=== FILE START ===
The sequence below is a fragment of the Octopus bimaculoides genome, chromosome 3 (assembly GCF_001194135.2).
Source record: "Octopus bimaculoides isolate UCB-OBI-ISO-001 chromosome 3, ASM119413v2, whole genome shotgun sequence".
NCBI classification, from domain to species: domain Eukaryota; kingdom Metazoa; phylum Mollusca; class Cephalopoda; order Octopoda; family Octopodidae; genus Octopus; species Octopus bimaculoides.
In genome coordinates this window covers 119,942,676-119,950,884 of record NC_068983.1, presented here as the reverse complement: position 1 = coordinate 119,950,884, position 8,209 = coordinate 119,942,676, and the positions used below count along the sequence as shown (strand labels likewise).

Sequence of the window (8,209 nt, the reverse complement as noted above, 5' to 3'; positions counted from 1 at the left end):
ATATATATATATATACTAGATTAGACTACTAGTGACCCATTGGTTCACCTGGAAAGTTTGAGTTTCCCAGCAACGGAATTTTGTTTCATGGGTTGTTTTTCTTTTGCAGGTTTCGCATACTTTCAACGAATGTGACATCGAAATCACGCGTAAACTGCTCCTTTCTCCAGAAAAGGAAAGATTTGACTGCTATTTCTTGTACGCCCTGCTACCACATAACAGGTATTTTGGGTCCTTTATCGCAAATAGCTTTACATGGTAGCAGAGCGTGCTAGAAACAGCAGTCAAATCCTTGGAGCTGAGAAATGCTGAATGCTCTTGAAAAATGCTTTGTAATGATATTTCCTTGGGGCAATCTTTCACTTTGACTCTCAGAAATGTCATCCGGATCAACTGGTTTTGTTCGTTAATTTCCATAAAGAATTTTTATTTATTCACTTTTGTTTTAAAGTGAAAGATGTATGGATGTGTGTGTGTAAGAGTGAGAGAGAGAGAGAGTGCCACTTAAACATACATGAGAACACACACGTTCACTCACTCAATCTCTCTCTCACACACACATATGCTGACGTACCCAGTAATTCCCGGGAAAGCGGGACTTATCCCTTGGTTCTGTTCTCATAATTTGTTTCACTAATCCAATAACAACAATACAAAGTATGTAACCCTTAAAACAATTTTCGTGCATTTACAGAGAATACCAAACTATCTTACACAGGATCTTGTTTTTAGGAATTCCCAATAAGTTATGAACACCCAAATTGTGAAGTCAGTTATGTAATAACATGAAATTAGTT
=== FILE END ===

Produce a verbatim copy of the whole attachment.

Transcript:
The sequence below is a fragment of the Octopus bimaculoides genome, chromosome 3 (assembly GCF_001194135.2).
Source record: "Octopus bimaculoides isolate UCB-OBI-ISO-001 chromosome 3, ASM119413v2, whole genome shotgun sequence".
NCBI classification, from domain to species: domain Eukaryota; kingdom Metazoa; phylum Mollusca; class Cephalopoda; order Octopoda; family Octopodidae; genus Octopus; species Octopus bimaculoides.
In genome coordinates this window covers 119,942,676-119,950,884 of record NC_068983.1, presented here as the reverse complement: position 1 = coordinate 119,950,884, position 8,209 = coordinate 119,942,676, and the positions used below count along the sequence as shown (strand labels likewise).

Sequence of the window (8,209 nt, the reverse complement as noted above, 5' to 3'; positions counted from 1 at the left end):
ATATATATATATATACTAGATTAGACTACTAGTGACCCATTGGTTCACCTGGAAAGTTTGAGTTTCCCAGCAACGGAATTTTGTTTCATGGGTTGTTTTTCTTTTGCAGGTTTCGCATACTTTCAACGAATGTGACATCGAAATCACGCGTAAACTGCTCCTTTCTCCAGAAAAGGAAAGATTTGACTGCTATTTCTTGTACGCCCTGCTACCACATAACAGGTATTTTGGGTCCTTTATCGCAAATAGCTTTACATGGTAGCAGAGCGTGCTAGAAACAGCAGTCAAATCCTTGGAGCTGAGAAATGCTGAATGCTCTTGAAAAATGCTTTGTAATGATATTTCCTTGGGGCAATCTTTCACTTTGACTCTCAGAAATGTCATCCGGATCAACTGGTTTTGTTCGTTAATTTCCATAAAGAATTTTTATTTATTCACTTTTGTTTTAAAGTGAAAGATGTATGGATGTGTGTGTGTAAGAGTGAGAGAGAGAGAGAGTGCCACTTAAACATACATGAGAACACACACGTTCACTCACTCAATCTCTCTCTCACACACACATATGCTGACGTACCCAGTAATTCCCGGGAAAGCGGGACTTATCCCTTGGTTCTGTTCTCATAATTTGTTTCACTAATCCAATAACAACAATACAAAGTATGTAACCCTTAAAACAATTTTCGTGCATTTACAGAGAATACCAAACTATCTTACACAGGATCTTGTTTTTAGGAATTCCCAATAAGTTATGAACACCCAAATTGTGAAGTCAGTTATGTAATAACATGAAATTAGTT